Comparing the Auto industry to the Computer industry is like comparing two different generations of technology. We have got super-fast smart phones and iPads giving us live streaming in our pockets, whereas we have got satellite radio and clunky GPS devices attached to our dashboards. Automakers are aware they are a little behind the times, and by 2020, many are promising dashboard and safety systems as sophisticated as iPads, maybe even more!
The US National Highway Traffic Safety Administration announced that it will begin taking steps to enable vehicle-to-vehicle (V2V) communication technology for light vehicles. This technology would allow vehicles to “talk” to each other and ultimately avoid many crashes altogether by exchanging basic safety data, such as speed and position, ten times per second, to improve safety.
It uses ‘ad hoc network’, where every car is free to associate with any other car available in the network and share equal status. An ad-hoc network is a local area network (LAN) that is built spontaneously as devices connect. Instead of relying on a base station to coordinate the flow of messages to each node in the network, the individual network nodes forward packets to and from each other. In Latin, ad hoc literally means “for this,” meaning “for this special purpose” and also, by extension, improvised. V2V, which is also known as VANET (vehicular ad hoc network), is a variation of MANET (mobile ad hoc network). Many automobile manufacturers including BMW, Audi, Honda, General Motors, Volvo and Daimler working and developing this technology to improve safety, overcome blind spots and avoid accidents.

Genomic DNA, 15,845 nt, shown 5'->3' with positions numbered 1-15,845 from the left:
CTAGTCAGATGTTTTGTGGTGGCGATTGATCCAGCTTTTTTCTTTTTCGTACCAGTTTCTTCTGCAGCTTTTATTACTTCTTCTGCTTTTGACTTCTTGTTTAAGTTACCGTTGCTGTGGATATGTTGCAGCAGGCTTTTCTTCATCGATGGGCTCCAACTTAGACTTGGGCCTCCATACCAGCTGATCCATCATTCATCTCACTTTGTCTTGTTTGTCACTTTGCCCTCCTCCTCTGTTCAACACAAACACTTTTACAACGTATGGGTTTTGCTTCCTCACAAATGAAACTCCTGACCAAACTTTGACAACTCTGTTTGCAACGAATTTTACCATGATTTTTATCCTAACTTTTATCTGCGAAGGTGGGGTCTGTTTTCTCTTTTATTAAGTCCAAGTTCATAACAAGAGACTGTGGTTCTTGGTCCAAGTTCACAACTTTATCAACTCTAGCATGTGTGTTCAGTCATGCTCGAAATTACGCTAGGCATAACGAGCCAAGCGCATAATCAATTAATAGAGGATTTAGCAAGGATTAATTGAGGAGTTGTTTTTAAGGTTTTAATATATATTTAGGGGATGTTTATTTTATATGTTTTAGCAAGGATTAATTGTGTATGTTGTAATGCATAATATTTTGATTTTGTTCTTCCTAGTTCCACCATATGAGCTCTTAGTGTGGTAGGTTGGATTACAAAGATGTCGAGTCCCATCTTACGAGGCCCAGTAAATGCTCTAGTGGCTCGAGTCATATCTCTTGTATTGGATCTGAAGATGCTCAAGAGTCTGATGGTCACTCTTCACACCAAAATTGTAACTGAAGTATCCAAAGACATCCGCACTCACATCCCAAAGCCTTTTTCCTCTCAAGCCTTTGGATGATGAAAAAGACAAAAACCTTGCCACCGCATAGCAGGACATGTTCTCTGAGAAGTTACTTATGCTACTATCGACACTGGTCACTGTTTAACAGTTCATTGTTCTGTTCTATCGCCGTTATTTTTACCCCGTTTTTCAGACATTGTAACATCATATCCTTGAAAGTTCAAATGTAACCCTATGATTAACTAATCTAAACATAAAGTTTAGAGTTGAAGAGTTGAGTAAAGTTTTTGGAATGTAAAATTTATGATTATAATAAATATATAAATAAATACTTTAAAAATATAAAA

BMW’s innovative Car-to-X technology enables your BMW to communicate directly with other vehicles on the road, enabling you to exchange information about current traffic congestion, road conditions, etc.
Are the headlights on? At what speed are the windscreen wipers operating? What do the suspension system and ABS sensors report? Today’s BMWs are equipped with a wide range of assistant systems and sensors that constantly monitor and analyse your BMW’s driving behaviour and condition.
The objective of vehicle-to-vehicle communication is to make this information available to other vehicles too. Rather than transmitting the data to a central hub, it is sent directly to all relevant vehicles in the vicinity using mobile WLAN technology. Thanks to “multi-hopping”, an ad hoc network like this can extend from vehicle to vehicle over great distances. It requires no additional infrastructure or extensive equipment: each vehicle takes on the role of transmitter, receiver or intermediary as needed.
This approach offers benefits to all participants. Each driver has access to a far broader range of local and situation-specific information – as individual and ergonomic as possible, as detailed as necessary. It enables a car to send warnings to the vehicles behind it in the event of a traffic jam, a sudden storm or huge rock on the road ahead. This ability to prepare for forthcoming driving conditions represents a dramatic improvement in road safety. By integrating this data into adaptive cruise control systems, it would be possible to improve traffic flow in general.
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